Also we”ll be busting out a signature vegan wheat-free powerbar that I’ve spent a month working on… fresh roasted almond butter, spelt flour, shredded coconut, “chocolate” chips, sunflower seeds, cranberries, coconut oil, organic oats, and a tablespoon of all my hopes and dreams. Other baked goods?  My favorite vegan Banana Hazelnut bread and Death by Mocha cookies.


I love you, come eat our food.

Mis Huevos Epilogue

I can’t leave the IVF doctor looking like a condescending ass. I mean, I could, but I won’t. Because every appointment we became more and more human to each other. He was quickly concerned about me, my hormone levels, my Alice in Wonderland follicles growing too fast, too soon. He told me to call him from the mainland, to make sure I the clinic was taking care of me properly.  You’ll get to read all about his transformation into the best doctor ever soon enough… because….

Mis Huevos Epilogue, Epilogue

Oh universe, you crack my Hee shiz up! Three days ago I posted this:

I wrote this as part of a longer piece on Sri Lanka that I queried to a publication two months ago.

And this morning I woke up to an e-mail from said publication:

We like this piece and would be happy to have it on the site.

Yeaaaaa The Smart Set! I’m not really good at emoting–wallowing is really my forte—but holy fucking shit! I looooove The Smart Set and have read their travel essays forever. I’m such a writer-nerd–I’ve been to Barnes and Nobles every other day for weeks so I could read my first Chromatic piece and see what it looks like minus cussing, which was deemed inappropriate for a fashion lifestyle magazine. Issue 2 is STILL not out, but in the meantime I’ve managed to spend more at Barnes and Nobles than I made on the article.

Mom Hee: You were doing so well controlling your book binges.

I had been clean for a few months, getting my fix at the library, but trust me, when the librarian told me I couldn’t renew Love Soup because someone else requested it, I almost snatched that shit back out of her hands and made a run for it.

Hee doesn’t like to share.

(Update: Beautiful Chromatic editor Stacey Makiya hand-delivered Issue 2 to me this afternoon.  Yippee!  The entire magazine looks fantastic!  Holy awesome graphics guy!  For my piece, I have to give photo credit and love to Ryan Scott Matsumoto, who also helped me edit and provided much inspiration… as you’ll see.)

Rehashing ’09 Forever

Montages are very manipulative. They find your emotional G-spot, over and over again, until you are at the mercy of the montage, even though you swore you would never sleep with a Republican. Montage. Ryan’s 2009 montage of our lives forced me to do what I am terrible at doing—focusing on the positive, and appreciating the music of the Black Eyed Peas. 2009 was the kind of year where I’d sign up for a race, pay for that shit, and decide the morning of the race that I’d rather sleep than run, because what’s the point of running. Or races. Or Carole Kai.

We moved home in July of ’08. Every month we were home without our own home, I felt like I had lost my family. Half of the week I was at my parent’s house, and Ryan was at his family’s house—what are we? 16? A kiss goodnight and a high five. Shit, we’re not Christian, one of us in not in Iraq, we’ve lived together for two years—regressing back to high school–nay, junior high–was So. Not. Cool. Usually I’d stay at Ryan’s house, leaving Mati in the car, which fucked with my shit, because to me this meant I had my shit so not together that my daughter/dog had to sleep in the car. It chattered in the insomnia ear of my insomnia, saying you’ll oversleep, terrified the Hawaii sun would wake up before I did. Plus, Ryan’s neighbors are the kind of people who ask you to “keep it down” on New Year’s Eve, so you can imagine how they feel about Mati’s Slavic barking. Once or 50 times, I wished the neighbors’ house would get sucked up in a magic tornado and dropped in the middle of Chennai, India. Honking all night, humans shitting on sidewalks, stray dogs fights galore, —yea, welcome to el junglo, motherfuckers.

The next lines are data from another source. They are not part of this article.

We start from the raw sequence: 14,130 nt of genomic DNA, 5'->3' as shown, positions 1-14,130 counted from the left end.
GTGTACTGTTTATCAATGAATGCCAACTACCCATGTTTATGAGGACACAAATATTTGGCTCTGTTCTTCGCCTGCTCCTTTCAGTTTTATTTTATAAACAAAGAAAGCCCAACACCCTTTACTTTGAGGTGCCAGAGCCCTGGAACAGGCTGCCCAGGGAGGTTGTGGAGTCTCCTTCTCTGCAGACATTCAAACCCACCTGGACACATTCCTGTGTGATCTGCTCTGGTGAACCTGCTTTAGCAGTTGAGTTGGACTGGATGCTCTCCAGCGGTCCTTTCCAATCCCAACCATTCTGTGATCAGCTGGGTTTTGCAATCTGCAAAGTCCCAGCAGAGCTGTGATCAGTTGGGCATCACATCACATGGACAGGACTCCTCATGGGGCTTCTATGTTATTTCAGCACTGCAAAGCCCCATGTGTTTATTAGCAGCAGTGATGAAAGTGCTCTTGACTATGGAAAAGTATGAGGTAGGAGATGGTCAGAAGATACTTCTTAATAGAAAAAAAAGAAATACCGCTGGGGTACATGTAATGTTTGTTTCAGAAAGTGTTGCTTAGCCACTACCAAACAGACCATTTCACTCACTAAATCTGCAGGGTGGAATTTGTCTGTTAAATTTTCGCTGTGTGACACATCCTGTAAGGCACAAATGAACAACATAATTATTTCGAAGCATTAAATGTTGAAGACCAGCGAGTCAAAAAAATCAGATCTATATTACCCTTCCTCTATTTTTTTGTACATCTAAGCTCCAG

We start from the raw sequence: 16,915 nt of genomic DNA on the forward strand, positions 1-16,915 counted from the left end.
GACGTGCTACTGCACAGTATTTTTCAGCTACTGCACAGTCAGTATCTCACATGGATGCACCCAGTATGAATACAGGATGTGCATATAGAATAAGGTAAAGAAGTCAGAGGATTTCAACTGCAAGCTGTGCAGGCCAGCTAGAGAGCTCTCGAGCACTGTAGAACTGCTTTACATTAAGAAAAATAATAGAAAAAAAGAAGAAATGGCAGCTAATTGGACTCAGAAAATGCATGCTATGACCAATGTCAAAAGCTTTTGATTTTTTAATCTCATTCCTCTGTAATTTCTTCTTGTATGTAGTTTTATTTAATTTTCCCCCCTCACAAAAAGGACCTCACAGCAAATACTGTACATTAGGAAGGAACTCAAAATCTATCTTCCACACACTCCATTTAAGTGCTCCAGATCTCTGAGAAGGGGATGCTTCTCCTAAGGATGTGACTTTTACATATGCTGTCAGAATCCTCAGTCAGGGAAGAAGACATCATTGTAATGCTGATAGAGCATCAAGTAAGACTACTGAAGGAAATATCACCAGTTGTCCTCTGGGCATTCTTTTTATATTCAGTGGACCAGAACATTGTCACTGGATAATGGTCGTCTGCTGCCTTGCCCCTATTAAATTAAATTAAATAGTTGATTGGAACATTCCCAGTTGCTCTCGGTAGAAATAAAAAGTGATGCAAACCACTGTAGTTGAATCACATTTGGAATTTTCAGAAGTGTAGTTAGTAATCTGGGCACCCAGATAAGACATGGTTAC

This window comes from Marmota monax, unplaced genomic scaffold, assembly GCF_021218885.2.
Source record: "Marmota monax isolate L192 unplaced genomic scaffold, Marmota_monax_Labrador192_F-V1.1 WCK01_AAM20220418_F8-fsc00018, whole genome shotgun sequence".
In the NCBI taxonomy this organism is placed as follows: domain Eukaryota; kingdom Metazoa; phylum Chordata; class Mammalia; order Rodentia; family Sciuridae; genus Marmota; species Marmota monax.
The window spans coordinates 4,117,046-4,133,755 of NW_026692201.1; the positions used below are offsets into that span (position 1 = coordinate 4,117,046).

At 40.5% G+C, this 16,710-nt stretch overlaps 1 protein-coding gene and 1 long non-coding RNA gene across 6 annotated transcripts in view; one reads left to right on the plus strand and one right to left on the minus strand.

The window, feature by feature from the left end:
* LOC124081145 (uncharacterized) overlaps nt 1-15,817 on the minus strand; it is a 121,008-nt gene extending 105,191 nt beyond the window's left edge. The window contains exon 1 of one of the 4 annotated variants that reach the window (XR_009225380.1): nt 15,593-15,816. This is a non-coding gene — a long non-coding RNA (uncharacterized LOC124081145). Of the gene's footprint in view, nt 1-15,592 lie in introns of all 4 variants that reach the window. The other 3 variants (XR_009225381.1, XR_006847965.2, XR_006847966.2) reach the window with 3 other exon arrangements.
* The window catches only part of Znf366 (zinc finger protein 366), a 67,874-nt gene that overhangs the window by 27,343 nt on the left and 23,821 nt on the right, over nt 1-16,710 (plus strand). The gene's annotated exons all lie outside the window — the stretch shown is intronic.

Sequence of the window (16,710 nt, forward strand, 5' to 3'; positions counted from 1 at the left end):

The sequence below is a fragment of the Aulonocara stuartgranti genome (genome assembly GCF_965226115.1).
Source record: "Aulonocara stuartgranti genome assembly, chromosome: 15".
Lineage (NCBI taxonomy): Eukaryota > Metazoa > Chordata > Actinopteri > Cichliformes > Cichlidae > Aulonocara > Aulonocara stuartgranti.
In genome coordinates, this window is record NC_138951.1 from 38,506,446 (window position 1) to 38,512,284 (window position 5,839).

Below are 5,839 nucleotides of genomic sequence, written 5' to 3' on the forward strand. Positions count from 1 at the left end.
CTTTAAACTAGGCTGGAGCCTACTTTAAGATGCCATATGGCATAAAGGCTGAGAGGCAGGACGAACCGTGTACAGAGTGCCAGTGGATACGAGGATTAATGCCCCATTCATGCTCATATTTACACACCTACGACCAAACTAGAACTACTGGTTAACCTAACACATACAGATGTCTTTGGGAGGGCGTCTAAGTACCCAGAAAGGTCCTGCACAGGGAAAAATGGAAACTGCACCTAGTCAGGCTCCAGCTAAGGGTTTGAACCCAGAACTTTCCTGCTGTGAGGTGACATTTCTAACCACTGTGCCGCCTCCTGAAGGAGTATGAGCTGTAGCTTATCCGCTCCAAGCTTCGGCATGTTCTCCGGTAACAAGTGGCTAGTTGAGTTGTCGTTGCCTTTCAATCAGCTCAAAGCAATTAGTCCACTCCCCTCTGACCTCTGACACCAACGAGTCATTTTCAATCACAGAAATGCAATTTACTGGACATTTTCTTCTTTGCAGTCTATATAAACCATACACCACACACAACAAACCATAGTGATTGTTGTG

In conclusion, when I did stay at my parents’ house, with Mati beside me, no fear of sun or assholes–I could hear Ryan’s eyes rolling all the way across the marina—because I’m so neurotic, because I was choosing to stay by a dog and not my boyfriend. I didn’t know what mattered most; I was just so tired.

It’s 2010. While I still get frustrated at not having a Jenn Hee nook, that Mati doesn’t have a yard to run and bark freely, that Ryan doesn’t have a man-space where he can be man—the size of what we do have fills me more and more. I didn’t lose my family–we found family, as adults sharing an oddly comfortable communal space, thanks to economic and psychological recessions, and the cost of living in Hawaii being more than the cost of living in somewhere cheap and imaginary, like Heaven. All our immediate family lives, incredibly, within a 4-mile radius. In our homes, there is always food, too much food. My mom will call us to tell us what she made, and halfway through dinner at Hee House, one of Ryan’s sisters will call asking where are we? There’s dinner. There is always dinner. And while no one (me) wants to hear her father (my father) telling people how he wasted his money on your education, how you’re a failure, how you make the worst decisions—and all you want to scream back is you didn’t ask to brought here, my failures are not my fault, be glad I am still alive—you don’t, because his words are just sounds for the air to carry away, and everyone’s lost something this year.